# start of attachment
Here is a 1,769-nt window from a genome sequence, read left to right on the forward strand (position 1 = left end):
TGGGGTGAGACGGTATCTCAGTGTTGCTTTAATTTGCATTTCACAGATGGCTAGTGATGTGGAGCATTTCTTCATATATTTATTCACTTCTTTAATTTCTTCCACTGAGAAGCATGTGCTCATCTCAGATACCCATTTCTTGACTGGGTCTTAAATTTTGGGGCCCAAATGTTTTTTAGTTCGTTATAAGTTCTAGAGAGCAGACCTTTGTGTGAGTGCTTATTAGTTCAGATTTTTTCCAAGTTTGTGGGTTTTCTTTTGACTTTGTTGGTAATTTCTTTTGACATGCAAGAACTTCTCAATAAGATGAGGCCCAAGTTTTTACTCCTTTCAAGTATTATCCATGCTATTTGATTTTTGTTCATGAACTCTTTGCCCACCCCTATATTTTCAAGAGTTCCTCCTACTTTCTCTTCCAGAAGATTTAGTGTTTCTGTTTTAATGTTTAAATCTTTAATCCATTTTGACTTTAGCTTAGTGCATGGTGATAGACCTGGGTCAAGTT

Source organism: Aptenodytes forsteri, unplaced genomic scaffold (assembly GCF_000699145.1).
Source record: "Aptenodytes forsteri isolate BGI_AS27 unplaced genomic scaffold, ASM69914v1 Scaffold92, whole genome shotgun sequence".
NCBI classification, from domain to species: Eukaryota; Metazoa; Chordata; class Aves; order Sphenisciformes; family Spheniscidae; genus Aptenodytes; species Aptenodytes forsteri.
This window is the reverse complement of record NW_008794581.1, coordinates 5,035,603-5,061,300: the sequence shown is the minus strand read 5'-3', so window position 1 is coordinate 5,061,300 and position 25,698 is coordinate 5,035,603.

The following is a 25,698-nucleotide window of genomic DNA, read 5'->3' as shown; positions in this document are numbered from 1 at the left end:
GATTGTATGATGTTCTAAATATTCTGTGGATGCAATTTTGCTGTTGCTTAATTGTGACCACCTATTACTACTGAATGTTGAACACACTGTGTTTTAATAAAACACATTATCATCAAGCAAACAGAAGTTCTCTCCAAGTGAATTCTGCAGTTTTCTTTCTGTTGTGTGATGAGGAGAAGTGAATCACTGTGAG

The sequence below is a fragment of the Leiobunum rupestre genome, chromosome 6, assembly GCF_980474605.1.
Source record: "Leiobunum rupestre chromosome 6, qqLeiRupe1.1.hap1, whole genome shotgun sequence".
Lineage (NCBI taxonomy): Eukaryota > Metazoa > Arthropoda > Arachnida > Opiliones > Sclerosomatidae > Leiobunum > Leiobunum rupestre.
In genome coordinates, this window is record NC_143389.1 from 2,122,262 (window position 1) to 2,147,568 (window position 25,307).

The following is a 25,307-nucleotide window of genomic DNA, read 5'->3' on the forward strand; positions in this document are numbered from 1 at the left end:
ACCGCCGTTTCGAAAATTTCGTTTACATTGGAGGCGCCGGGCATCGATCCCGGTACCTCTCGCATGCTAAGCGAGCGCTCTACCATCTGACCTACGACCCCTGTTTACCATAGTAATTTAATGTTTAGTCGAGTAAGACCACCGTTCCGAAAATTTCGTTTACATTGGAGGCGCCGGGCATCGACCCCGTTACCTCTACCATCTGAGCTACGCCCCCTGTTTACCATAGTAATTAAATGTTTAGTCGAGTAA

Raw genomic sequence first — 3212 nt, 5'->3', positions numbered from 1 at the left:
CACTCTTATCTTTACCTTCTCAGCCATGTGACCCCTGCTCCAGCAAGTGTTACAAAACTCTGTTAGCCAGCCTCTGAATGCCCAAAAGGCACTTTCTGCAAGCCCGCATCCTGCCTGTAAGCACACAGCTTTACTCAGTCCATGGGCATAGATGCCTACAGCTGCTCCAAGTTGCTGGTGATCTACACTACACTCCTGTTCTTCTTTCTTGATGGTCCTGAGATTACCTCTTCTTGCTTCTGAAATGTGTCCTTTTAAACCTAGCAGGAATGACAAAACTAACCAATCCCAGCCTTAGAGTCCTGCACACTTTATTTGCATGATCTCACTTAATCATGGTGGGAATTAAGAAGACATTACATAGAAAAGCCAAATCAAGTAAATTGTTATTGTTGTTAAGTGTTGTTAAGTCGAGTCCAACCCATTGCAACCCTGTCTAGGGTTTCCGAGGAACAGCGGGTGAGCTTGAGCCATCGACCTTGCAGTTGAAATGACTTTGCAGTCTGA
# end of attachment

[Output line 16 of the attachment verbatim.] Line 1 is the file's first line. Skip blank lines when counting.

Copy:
CACTCTTATCTTTACCTTCTCAGCCATGTGACCCCTGCTCCAGCAAGTGTTACAAAACTCTGTTAGCCAGCCTCTGAATGCCCAAAAGGCACTTTCTGCAAGCCCGCATCCTGCCTGTAAGCACACAGCTTTACTCAGTCCATGGGCATAGATGCCTACAGCTGCTCCAAGTTGCTGGTGATCTACACTACACTCCTGTTCTTCTTTCTTGATGGTCCTGAGATTACCTCTTCTTGCTTCTGAAATGTGTCCTTTTAAACCTAGCAGGAATGACAAAACTAACCAATCCCAGCCTTAGAGTCCTGCACACTTTATTTGCATGATCTCACTTAATCATGGTGGGAATTAAGAAGACATTACATAGAAAAGCCAAATCAAGTAAATTGTTATTGTTGTTAAGTGTTGTTAAGTCGAGTCCAACCCATTGCAACCCTGTCTAGGGTTTCCGAGGAACAGCGGGTGAGCTTGAGCCATCGACCTTGCAGTTGAAATGACTTTGCAGTCTGA